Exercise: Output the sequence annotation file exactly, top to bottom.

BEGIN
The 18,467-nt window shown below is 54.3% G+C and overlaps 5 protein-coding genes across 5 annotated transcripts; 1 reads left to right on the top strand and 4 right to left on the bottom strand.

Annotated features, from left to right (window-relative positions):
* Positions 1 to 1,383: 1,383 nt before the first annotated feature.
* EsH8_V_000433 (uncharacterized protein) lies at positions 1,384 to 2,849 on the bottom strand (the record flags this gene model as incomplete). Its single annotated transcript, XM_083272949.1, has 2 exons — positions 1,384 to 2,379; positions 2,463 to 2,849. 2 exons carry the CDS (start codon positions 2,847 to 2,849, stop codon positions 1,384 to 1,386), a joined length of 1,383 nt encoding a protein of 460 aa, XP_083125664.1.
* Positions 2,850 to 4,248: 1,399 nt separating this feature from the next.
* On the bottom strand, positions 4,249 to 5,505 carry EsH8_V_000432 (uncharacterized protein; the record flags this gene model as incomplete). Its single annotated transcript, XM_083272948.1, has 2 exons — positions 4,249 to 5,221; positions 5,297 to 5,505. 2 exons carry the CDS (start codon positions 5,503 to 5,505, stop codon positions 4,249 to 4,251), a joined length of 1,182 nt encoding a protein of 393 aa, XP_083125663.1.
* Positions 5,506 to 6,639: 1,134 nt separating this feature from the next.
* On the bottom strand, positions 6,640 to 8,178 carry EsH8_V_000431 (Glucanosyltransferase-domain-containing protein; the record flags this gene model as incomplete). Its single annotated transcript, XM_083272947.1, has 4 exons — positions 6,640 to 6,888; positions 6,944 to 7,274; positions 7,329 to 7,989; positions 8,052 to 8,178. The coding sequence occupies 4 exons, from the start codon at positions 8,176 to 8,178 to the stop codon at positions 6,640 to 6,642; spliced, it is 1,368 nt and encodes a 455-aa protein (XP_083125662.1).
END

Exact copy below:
The 18,467-nt window shown below is 54.3% G+C and overlaps 5 protein-coding genes across 5 annotated transcripts; 1 reads left to right on the top strand and 4 right to left on the bottom strand.

Annotated features, from left to right (window-relative positions):
* Positions 1 to 1,383: 1,383 nt before the first annotated feature.
* EsH8_V_000433 (uncharacterized protein) lies at positions 1,384 to 2,849 on the bottom strand (the record flags this gene model as incomplete). Its single annotated transcript, XM_083272949.1, has 2 exons — positions 1,384 to 2,379; positions 2,463 to 2,849. 2 exons carry the CDS (start codon positions 2,847 to 2,849, stop codon positions 1,384 to 1,386), a joined length of 1,383 nt encoding a protein of 460 aa, XP_083125664.1.
* Positions 2,850 to 4,248: 1,399 nt separating this feature from the next.
* On the bottom strand, positions 4,249 to 5,505 carry EsH8_V_000432 (uncharacterized protein; the record flags this gene model as incomplete). Its single annotated transcript, XM_083272948.1, has 2 exons — positions 4,249 to 5,221; positions 5,297 to 5,505. 2 exons carry the CDS (start codon positions 5,503 to 5,505, stop codon positions 4,249 to 4,251), a joined length of 1,182 nt encoding a protein of 393 aa, XP_083125663.1.
* Positions 5,506 to 6,639: 1,134 nt separating this feature from the next.
* On the bottom strand, positions 6,640 to 8,178 carry EsH8_V_000431 (Glucanosyltransferase-domain-containing protein; the record flags this gene model as incomplete). Its single annotated transcript, XM_083272947.1, has 4 exons — positions 6,640 to 6,888; positions 6,944 to 7,274; positions 7,329 to 7,989; positions 8,052 to 8,178. The coding sequence occupies 4 exons, from the start codon at positions 8,176 to 8,178 to the stop codon at positions 6,640 to 6,642; spliced, it is 1,368 nt and encodes a 455-aa protein (XP_083125662.1).